U.N. officials press Saudi Arabia on hack of Jeff Bezos's phone

Amazon CEO Jeff Bezos at a news conference at the National Press Club in Washington in 2019. (Photo: Pablo Martinez Monsivais/AP)

WASHINGTON — United Nations officials have asked the government of Saudi Arabia to explain the apparent hack of a cellphone belonging to Amazon CEO and Washington Post owner Jeff Bezos, a source familiar with the matter told Yahoo News.

On Wednesday, special rapporteurs, investigators working for the U.N., will release a statement announcing the findings of a forensic investigation conducted by an outside firm that concludes the hack of Bezos’s phone was likely the result of a Saudi scheme. Naked photos sent by Bezos to a woman with whom he was having an extramarital affair were likely obtained in the hack. While the findings of the investigation aren’t conclusive, the U.N. officials are concerned that the attack on privacy is part of a broader campaign to intimidate critics of Saudi Arabia.

Shortly after the October 2018 killing of Washington Post journalist Jamal Khashoggi, Bezos skipped a planned appearance at an investment conference that Crown Prince Mohammed bin Salman (also referred to as “MBS”) was hosting in Saudi Arabia. A few months later, Bezos announced that the National Enquirer had obtained naked pictures of him. While news reports at the time suggested that Michael Sanchez, the brother of the woman with whom Bezos was having an affair, may have been responsible, last March Bezos’s longtime security consultant, Gavin de Becker, announced he believed the Saudis were responsible for the hack. 

U.N. Special Rapporteurs Agnes Callamard and David Kaye have sent an “allegation letter” to the Saudi ambassador in Geneva, the source said, asking questions about the Bezos hack, which U.N. officials believe to be significant in part because “it connects to both the killing [of Khashoggi] and the use of spyware in general,” the source added.  

Spyware similar to the type that is believed to have been used to infect Bezos’s phone was previously deployed by the Saudis to hack into the phone of Saudi dissident Omar Abdulaziz, who is suing NSO Group, the Israeli maker of the Pegasus spyware. Abdulaziz has alleged that the Saudis hacked into his phone using Pegasus weeks before Khashoggi was killed. Abdulaziz had been working with Khashoggi on sensitive projects targeting Saudi disinformation campaigns in the months before the killing.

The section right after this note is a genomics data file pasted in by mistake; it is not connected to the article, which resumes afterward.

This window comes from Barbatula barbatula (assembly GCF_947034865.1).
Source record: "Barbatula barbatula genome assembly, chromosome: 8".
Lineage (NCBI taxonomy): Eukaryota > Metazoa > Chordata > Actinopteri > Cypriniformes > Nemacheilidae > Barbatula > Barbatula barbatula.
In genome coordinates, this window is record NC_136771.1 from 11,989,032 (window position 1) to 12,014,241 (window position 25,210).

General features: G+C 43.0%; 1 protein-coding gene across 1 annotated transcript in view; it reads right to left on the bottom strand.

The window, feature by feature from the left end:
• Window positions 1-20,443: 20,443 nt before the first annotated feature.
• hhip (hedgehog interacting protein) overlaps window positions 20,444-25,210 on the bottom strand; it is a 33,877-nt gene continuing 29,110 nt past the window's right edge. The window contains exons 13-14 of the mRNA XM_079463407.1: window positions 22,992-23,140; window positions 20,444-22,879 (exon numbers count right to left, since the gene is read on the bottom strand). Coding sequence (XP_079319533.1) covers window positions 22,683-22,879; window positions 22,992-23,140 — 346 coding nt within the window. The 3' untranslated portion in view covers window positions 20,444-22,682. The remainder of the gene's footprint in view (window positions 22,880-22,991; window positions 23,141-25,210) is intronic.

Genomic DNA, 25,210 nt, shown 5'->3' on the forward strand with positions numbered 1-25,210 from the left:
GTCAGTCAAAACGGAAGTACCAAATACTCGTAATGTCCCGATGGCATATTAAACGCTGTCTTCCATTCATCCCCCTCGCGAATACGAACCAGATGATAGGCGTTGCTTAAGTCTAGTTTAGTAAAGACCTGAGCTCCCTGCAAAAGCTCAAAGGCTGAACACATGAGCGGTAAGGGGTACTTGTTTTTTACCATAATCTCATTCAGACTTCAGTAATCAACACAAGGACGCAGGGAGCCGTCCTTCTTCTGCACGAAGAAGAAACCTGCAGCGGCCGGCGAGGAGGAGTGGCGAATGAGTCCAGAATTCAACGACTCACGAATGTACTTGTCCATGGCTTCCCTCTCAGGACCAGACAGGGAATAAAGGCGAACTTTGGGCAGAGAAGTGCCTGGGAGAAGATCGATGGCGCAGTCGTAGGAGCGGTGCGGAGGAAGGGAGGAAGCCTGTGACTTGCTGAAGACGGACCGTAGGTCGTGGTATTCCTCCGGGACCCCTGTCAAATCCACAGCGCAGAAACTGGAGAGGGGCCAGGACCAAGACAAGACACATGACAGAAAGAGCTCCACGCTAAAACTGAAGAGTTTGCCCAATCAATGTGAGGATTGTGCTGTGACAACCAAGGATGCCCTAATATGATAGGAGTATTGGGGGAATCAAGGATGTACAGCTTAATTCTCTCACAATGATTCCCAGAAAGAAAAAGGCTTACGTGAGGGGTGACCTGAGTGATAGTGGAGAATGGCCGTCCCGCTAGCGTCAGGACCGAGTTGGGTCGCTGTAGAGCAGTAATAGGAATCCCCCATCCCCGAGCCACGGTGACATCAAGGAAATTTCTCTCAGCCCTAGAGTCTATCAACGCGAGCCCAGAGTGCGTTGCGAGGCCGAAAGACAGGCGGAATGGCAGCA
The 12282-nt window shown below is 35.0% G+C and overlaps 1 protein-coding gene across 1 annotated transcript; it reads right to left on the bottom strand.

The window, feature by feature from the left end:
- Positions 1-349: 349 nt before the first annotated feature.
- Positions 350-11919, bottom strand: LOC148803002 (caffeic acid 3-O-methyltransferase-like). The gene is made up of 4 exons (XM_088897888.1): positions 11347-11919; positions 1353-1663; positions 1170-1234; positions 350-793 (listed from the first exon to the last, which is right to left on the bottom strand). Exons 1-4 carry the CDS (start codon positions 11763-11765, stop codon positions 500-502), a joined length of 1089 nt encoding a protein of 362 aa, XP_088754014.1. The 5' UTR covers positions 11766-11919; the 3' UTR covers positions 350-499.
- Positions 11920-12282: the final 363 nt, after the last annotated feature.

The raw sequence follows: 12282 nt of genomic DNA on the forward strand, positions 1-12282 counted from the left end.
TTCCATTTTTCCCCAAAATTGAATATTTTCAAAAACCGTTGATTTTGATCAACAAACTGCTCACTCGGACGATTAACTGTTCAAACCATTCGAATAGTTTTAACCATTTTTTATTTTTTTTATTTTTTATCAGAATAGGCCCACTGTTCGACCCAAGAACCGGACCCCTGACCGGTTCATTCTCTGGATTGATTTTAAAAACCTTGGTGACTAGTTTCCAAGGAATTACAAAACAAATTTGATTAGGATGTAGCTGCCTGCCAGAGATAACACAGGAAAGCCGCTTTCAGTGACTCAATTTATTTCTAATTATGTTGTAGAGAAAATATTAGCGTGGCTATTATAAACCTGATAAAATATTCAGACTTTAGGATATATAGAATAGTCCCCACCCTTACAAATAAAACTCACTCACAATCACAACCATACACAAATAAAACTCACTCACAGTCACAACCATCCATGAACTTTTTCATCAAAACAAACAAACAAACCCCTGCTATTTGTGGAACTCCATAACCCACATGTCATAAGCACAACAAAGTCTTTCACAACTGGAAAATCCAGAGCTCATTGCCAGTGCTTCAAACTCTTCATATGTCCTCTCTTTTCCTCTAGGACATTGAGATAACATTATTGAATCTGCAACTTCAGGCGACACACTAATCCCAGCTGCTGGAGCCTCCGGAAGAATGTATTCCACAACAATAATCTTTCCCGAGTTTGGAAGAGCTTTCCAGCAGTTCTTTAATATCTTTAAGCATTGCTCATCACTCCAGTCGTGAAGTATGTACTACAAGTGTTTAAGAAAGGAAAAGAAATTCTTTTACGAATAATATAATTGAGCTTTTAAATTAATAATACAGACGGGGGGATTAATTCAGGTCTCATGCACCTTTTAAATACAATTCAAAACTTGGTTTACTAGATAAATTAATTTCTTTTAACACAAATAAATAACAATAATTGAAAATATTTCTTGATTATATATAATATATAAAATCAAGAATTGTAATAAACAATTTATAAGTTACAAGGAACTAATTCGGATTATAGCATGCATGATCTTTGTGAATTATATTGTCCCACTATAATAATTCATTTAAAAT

The Saudi government denies the allegations.

“Recent media reports that suggest the Kingdom is behind a hacking of Mr. Jeff Bezos’ phone are absurd,” the Saudi Embassy in Washington said in a Tuesday tweet. “We call for an investigation on these claims so that we can have all the facts out.”

The forensic investigation of the Bezos hack was conducted by FTI Consulting’s Anthony Ferrante, who declined to comment for this article. But the source familiar with the matter said bin Salman and Bezos had dinner in Los Angeles and “exchanged numbers” during the crown prince’s tour of the U.S. in March 2018. A video clip was sent to Bezos’s phone by a WhatsApp number linked to bin Salman, the source said, adding that Ferrante determined with a “medium to high degree of confidence” that the Saudis are behind the Bezos hack. It is unclear who paid Ferrante to investigate.

Saudi Arabian Crown Prince Mohammed bin Salman. (Photo: Mandel Ngan/Pool/AFP)

WhatsApp, which is owned by Facebook, is suing NSO for having “violated both U.S. and California laws as well as the WhatsApp Terms of Service, which prohibit this type of abuse,” according to a statement from WhatsApp. Last May, WhatsApp discovered a security flaw that allowed hackers to infect victims’ phones with Pegasus spyware even when they didn’t click on a link. 

The Facebook allegations bolster the claim that the Saudis are behind the hack of Bezos’s phone, the source said. “The allegation is that a video file was sent from an account controlled by, at least partially controlled by, MBS and was received by the intended recipient, Bezos,” the source said. “If you line it up with what Facebook alleged in October and November of this past year there was an exploit that didn’t require ... the target to actually click on the link if it was sent by WhatsApp.”

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